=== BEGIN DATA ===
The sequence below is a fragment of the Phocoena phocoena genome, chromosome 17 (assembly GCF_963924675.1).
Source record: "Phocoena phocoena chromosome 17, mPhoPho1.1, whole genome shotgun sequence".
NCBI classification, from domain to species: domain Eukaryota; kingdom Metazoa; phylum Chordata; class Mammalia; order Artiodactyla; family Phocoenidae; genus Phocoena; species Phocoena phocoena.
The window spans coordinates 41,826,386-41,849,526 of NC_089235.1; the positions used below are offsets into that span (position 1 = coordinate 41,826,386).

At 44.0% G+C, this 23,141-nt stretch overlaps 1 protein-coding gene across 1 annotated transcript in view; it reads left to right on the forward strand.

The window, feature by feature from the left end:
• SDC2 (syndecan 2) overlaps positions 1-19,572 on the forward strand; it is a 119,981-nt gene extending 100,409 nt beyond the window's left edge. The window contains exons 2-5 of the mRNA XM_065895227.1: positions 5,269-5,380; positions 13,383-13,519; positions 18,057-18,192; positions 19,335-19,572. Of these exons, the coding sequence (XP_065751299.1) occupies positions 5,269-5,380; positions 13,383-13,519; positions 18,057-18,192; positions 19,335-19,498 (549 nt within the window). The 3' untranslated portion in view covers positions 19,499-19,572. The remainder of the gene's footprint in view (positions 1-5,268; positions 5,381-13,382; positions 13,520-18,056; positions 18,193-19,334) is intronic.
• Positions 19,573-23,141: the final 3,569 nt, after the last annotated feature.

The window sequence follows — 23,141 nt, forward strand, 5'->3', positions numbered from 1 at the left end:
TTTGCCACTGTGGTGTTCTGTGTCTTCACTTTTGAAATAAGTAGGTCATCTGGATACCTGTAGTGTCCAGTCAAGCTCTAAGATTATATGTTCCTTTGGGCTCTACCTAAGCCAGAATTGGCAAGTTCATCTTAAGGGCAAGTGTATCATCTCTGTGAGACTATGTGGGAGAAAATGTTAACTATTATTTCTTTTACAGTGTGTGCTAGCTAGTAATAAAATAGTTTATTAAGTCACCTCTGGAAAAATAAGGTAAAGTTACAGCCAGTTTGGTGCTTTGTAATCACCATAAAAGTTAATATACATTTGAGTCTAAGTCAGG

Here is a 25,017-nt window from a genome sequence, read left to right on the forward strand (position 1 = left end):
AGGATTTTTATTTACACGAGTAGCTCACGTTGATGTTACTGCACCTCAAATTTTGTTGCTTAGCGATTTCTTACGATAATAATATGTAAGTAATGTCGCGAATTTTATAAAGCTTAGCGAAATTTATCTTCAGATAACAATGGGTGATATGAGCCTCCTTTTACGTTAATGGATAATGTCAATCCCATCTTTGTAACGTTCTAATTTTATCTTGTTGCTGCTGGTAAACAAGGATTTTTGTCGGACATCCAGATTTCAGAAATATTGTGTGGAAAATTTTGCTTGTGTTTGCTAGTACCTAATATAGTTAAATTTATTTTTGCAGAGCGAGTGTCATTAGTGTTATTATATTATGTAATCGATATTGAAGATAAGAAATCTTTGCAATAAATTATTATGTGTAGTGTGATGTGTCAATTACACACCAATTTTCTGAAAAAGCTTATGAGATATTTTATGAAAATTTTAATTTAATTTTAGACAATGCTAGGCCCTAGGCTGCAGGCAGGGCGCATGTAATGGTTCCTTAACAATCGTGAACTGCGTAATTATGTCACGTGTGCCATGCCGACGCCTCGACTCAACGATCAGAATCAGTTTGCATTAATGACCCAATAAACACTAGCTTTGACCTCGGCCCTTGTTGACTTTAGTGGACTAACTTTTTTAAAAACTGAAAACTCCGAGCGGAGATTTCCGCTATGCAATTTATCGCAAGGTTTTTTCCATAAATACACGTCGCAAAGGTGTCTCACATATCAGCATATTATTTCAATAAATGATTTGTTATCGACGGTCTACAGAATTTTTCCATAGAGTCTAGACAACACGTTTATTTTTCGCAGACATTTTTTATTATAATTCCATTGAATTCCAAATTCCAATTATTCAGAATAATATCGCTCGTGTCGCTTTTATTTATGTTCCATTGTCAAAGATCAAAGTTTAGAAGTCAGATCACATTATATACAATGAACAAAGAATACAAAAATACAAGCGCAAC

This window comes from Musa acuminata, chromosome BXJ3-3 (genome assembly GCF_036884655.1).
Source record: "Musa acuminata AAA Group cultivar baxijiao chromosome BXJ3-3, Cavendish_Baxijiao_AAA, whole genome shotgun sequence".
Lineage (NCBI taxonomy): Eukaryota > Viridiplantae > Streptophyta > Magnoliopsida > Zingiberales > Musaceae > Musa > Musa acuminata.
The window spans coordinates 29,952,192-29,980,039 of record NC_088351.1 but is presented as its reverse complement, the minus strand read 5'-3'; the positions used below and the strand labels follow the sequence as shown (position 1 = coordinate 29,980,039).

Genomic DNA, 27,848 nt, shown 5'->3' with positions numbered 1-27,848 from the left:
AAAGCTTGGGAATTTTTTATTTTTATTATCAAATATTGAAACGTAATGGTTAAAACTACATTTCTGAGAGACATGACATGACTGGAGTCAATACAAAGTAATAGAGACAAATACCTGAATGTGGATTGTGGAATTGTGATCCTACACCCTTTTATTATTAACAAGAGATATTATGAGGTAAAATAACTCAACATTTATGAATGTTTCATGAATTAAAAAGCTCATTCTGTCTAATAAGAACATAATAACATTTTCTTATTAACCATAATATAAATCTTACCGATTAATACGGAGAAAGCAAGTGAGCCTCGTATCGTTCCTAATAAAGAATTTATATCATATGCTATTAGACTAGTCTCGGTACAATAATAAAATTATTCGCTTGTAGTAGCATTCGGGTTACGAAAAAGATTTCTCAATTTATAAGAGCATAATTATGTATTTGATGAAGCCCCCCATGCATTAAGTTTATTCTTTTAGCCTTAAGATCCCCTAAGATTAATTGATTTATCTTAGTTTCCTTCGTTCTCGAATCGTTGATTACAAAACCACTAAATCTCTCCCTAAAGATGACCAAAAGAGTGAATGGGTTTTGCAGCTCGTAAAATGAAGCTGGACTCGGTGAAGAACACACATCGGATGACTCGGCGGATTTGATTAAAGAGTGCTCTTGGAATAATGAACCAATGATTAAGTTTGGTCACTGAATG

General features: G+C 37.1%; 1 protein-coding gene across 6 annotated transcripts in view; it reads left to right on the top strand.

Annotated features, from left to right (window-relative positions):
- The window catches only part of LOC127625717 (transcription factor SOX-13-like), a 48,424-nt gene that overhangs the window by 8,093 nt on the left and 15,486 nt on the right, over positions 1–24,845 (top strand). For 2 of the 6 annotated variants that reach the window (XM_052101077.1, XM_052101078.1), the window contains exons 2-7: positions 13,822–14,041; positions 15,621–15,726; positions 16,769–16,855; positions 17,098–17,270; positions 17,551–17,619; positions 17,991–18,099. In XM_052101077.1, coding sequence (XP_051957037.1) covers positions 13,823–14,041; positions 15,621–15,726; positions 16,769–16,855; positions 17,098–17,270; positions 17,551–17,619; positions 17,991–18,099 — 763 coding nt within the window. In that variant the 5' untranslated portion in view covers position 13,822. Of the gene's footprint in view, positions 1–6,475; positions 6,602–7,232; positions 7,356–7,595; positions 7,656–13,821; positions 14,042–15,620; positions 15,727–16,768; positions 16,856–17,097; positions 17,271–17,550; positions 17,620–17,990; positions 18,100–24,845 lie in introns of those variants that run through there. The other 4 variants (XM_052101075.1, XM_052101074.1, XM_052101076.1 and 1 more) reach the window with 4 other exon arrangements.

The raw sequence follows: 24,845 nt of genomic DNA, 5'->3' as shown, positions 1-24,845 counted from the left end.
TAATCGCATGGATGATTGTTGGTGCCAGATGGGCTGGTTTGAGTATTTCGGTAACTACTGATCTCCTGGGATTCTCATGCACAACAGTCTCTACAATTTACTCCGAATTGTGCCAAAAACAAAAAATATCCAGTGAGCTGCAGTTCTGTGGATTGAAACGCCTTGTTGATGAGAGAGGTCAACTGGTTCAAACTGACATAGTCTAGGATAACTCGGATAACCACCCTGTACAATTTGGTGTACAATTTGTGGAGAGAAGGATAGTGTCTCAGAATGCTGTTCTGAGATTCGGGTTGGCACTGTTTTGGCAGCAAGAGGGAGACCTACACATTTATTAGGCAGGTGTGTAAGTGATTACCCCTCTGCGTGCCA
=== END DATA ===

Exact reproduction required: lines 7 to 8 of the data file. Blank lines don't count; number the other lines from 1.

• SDC2 (syndecan 2) overlaps positions 1-19,572 on the forward strand; it is a 119,981-nt gene extending 100,409 nt beyond the window's left edge. The window contains exons 2-5 of the mRNA XM_065895227.1: positions 5,269-5,380; positions 13,383-13,519; positions 18,057-18,192; positions 19,335-19,572. Of these exons, the coding sequence (XP_065751299.1) occupies positions 5,269-5,380; positions 13,383-13,519; positions 18,057-18,192; positions 19,335-19,498 (549 nt within the window). The 3' untranslated portion in view covers positions 19,499-19,572. The remainder of the gene's footprint in view (positions 1-5,268; positions 5,381-13,382; positions 13,520-18,056; positions 18,193-19,334) is intronic.
• Positions 19,573-23,141: the final 3,569 nt, after the last annotated feature.